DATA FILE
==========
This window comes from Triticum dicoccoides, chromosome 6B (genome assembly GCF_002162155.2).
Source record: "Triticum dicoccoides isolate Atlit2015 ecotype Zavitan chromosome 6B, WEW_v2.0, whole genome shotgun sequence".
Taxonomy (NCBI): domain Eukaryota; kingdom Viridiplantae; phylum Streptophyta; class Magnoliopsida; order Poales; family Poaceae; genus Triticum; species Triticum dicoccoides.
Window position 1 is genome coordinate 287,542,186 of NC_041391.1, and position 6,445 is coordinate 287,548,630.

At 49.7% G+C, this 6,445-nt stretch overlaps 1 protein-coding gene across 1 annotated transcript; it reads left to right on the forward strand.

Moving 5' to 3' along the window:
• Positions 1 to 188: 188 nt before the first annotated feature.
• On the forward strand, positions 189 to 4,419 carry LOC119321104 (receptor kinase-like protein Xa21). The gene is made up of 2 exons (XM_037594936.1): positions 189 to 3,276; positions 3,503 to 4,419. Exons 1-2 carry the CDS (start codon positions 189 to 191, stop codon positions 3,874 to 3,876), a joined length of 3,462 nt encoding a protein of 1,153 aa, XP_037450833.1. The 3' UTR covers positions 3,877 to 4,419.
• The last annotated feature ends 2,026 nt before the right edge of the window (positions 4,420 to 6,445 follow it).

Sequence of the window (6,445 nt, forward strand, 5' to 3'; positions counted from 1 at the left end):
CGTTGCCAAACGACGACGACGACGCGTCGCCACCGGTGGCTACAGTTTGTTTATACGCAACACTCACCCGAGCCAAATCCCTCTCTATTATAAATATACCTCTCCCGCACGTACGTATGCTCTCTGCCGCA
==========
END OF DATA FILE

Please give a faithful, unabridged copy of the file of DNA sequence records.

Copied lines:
This window comes from Triticum dicoccoides, chromosome 6B (genome assembly GCF_002162155.2).
Source record: "Triticum dicoccoides isolate Atlit2015 ecotype Zavitan chromosome 6B, WEW_v2.0, whole genome shotgun sequence".
Taxonomy (NCBI): domain Eukaryota; kingdom Viridiplantae; phylum Streptophyta; class Magnoliopsida; order Poales; family Poaceae; genus Triticum; species Triticum dicoccoides.
Window position 1 is genome coordinate 287,542,186 of NC_041391.1, and position 6,445 is coordinate 287,548,630.

At 49.7% G+C, this 6,445-nt stretch overlaps 1 protein-coding gene across 1 annotated transcript; it reads left to right on the forward strand.

Moving 5' to 3' along the window:
• Positions 1 to 188: 188 nt before the first annotated feature.
• On the forward strand, positions 189 to 4,419 carry LOC119321104 (receptor kinase-like protein Xa21). The gene is made up of 2 exons (XM_037594936.1): positions 189 to 3,276; positions 3,503 to 4,419. Exons 1-2 carry the CDS (start codon positions 189 to 191, stop codon positions 3,874 to 3,876), a joined length of 3,462 nt encoding a protein of 1,153 aa, XP_037450833.1. The 3' UTR covers positions 3,877 to 4,419.
• The last annotated feature ends 2,026 nt before the right edge of the window (positions 4,420 to 6,445 follow it).

Sequence of the window (6,445 nt, forward strand, 5' to 3'; positions counted from 1 at the left end):
CGTTGCCAAACGACGACGACGACGCGTCGCCACCGGTGGCTACAGTTTGTTTATACGCAACACTCACCCGAGCCAAATCCCTCTCTATTATAAATATACCTCTCCCGCACGTACGTATGCTCTCTGCCGCA